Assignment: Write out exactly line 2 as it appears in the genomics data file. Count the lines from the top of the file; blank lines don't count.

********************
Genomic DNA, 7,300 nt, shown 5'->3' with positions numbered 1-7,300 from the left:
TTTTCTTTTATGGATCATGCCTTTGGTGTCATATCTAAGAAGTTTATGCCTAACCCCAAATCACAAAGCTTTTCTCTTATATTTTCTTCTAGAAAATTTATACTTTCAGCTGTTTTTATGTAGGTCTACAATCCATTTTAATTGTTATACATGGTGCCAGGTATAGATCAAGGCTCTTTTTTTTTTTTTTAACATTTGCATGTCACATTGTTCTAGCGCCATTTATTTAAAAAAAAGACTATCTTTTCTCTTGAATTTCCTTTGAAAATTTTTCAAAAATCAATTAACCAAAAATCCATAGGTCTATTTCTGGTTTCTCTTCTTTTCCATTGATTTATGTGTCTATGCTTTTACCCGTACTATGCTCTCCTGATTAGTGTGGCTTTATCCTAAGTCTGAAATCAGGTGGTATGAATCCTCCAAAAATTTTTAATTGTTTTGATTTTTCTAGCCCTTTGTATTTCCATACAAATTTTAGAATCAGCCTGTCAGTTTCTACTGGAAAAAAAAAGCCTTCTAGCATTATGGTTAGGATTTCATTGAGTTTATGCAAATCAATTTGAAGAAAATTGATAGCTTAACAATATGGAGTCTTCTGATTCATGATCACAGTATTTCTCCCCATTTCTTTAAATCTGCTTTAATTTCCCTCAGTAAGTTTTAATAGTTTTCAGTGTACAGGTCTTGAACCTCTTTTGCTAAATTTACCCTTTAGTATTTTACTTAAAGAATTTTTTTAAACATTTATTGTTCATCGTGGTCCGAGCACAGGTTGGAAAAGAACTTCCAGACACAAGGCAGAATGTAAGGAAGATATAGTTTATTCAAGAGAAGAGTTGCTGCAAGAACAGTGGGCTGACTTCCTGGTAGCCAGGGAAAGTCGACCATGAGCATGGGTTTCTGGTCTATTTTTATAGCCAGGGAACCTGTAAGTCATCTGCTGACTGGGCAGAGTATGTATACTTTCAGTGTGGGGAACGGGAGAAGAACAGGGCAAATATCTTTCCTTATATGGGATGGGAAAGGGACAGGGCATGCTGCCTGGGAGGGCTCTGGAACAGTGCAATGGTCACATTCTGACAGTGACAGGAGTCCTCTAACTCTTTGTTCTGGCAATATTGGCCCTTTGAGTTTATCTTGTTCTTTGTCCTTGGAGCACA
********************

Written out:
TTTTCTTTTATGGATCATGCCTTTGGTGTCATATCTAAGAAGTTTATGCCTAACCCCAAATCACAAAGCTTTTCTCTTATATTTTCTTCTAGAAAATTTATACTTTCAGCTGTTTTTATGTAGGTCTACAATCCATTTTAATTGTTATACATGGTGCCAGGTATAGATCAAGGCTCTTTTTTTTTTTTTTAACATTTGCATGTCACATTGTTCTAGCGCCATTTATTTAAAAAAAAGACTATCTTTTCTCTTGAATTTCCTTTGAAAATTTTTCAAAAATCAATTAACCAAAAATCCATAGGTCTATTTCTGGTTTCTCTTCTTTTCCATTGATTTATGTGTCTATGCTTTTACCCGTACTATGCTCTCCTGATTAGTGTGGCTTTATCCTAAGTCTGAAATCAGGTGGTATGAATCCTCCAAAAATTTTTAATTGTTTTGATTTTTCTAGCCCTTTGTATTTCCATACAAATTTTAGAATCAGCCTGTCAGTTTCTACTGGAAAAAAAAAGCCTTCTAGCATTATGGTTAGGATTTCATTGAGTTTATGCAAATCAATTTGAAGAAAATTGATAGCTTAACAATATGGAGTCTTCTGATTCATGATCACAGTATTTCTCCCCATTTCTTTAAATCTGCTTTAATTTCCCTCAGTAAGTTTTAATAGTTTTCAGTGTACAGGTCTTGAACCTCTTTTGCTAAATTTACCCTTTAGTATTTTACTTAAAGAATTTTTTTAAACATTTATTGTTCATCGTGGTCCGAGCACAGGTTGGAAAAGAACTTCCAGACACAAGGCAGAATGTAAGGAAGATATAGTTTATTCAAGAGAAGAGTTGCTGCAAGAACAGTGGGCTGACTTCCTGGTAGCCAGGGAAAGTCGACCATGAGCATGGGTTTCTGGTCTATTTTTATAGCCAGGGAACCTGTAAGTCATCTGCTGACTGGGCAGAGTATGTATACTTTCAGTGTGGGGAACGGGAGAAGAACAGGGCAAATATCTTTCCTTATATGGGATGGGAAAGGGACAGGGCATGCTGCCTGGGAGGGCTCTGGAACAGTGCAATGGTCACATTCTGACAGTGACAGGAGTCCTCTAACTCTTTGTTCTGGCAATATTGGCCCTTTGAGTTTATCTTGTTCTTTGTCCTTGGAGCACA